AUSTIN — This time when the Texas Senate takes up tough new abortion restrictions, the chamber's top Republican is determined not to let anything — or anyone — derail a vote.
The Senate's leader, Lt. Gov. David Dewhurst, has scheduled a vote for Friday on the same restrictions on when, where and how women may obtain abortions in Texas that failed to become law after a Democratic filibuster and raucous protesters were able to run out the clock on an earlier special session.
Hundreds of activists from both sides of the debate lined the state Capitol's halls more than four hours before the Senate debate was scheduled to begin Friday. They were met by dozens of extra police officers guarding the gallery and holding down the hallways. For those who break the rules, the Texas Constitution gives Dewhurst the authority to jail them for up to 48 hours, no court necessary.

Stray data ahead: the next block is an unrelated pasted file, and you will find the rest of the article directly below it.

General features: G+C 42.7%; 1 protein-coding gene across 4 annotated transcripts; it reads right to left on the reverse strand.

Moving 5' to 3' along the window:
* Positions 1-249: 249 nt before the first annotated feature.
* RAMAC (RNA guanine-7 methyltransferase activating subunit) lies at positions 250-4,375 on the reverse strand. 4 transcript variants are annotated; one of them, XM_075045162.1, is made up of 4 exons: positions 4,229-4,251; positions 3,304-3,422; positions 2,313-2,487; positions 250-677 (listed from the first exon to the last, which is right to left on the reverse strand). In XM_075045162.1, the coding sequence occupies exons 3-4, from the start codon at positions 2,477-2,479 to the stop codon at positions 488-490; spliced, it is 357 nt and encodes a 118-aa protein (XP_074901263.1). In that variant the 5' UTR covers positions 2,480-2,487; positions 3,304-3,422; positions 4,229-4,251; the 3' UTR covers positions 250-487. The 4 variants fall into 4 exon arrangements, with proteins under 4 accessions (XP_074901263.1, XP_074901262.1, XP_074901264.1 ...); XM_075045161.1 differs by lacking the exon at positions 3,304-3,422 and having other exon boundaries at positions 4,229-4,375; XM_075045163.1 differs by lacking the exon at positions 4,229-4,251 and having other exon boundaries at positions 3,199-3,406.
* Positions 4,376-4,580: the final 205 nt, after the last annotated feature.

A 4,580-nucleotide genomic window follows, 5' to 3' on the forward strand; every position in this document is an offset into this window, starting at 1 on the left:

"We're going to have strict enforcement. If there are any demonstrations, we are going to clear the gallery," Dewhurst said Thursday. "I hope we don't get to that point but if we do, we do. This is a democracy and we will not be interrupted from doing the people's work by an unruly mob."
Some arrived as early as 4:30 a.m. Friday and the crowds continued to line up at the security station to get in the building, with many sitting on the steps and some carrying folding camping chairs — despite signs at the Capitol barring camping equipment. As has been the case for the last two weeks, anti-abortion activists wore blue and abortion rights activists wore orange, with the latter dominant among the early crowd.
Among the first two in line were anti-abortion activist Johanna McCrary of Conroe and abortion rights activist Kristi Lara of Dallas. Both of them came to the Capitol after the June 25 filibuster and have been in Austin for more than a week. More than 5,000 people swarmed the Capitol last week to oppose the bill.